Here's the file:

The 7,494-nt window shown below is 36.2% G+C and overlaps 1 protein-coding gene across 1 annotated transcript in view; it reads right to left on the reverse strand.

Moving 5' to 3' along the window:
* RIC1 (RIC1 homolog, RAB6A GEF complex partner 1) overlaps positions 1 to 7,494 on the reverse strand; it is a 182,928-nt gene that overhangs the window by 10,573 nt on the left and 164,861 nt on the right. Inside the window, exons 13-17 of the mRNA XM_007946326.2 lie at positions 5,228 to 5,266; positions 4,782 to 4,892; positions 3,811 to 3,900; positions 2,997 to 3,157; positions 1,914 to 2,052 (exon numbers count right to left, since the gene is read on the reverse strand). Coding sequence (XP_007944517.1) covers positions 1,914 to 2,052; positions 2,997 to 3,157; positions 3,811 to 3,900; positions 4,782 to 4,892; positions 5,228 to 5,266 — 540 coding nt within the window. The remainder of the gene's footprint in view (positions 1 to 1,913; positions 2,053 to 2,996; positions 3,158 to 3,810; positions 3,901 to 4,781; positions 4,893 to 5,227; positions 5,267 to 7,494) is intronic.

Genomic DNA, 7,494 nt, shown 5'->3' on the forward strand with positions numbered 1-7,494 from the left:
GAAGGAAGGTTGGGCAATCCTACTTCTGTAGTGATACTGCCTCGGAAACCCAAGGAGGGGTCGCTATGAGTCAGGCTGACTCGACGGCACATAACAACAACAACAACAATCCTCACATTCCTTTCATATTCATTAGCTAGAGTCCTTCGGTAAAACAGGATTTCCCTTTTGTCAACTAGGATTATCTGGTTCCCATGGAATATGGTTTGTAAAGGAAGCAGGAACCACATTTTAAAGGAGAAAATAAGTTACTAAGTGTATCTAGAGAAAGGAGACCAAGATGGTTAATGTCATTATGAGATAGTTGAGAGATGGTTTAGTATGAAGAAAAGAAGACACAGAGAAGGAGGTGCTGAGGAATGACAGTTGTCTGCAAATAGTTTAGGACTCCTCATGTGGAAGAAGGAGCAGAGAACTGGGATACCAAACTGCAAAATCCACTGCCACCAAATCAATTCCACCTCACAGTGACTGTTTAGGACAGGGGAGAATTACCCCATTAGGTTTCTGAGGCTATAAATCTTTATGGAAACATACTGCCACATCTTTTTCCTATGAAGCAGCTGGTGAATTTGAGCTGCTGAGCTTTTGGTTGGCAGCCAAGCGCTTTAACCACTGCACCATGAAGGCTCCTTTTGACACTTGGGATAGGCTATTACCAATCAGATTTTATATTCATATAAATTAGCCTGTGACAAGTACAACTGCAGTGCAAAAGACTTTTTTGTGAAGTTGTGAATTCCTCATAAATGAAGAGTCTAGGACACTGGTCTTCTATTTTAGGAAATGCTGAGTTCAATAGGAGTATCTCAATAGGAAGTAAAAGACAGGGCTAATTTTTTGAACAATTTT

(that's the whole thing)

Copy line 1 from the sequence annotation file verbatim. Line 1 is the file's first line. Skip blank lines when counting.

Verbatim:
The 7,494-nt window shown below is 36.2% G+C and overlaps 1 protein-coding gene across 1 annotated transcript in view; it reads right to left on the reverse strand.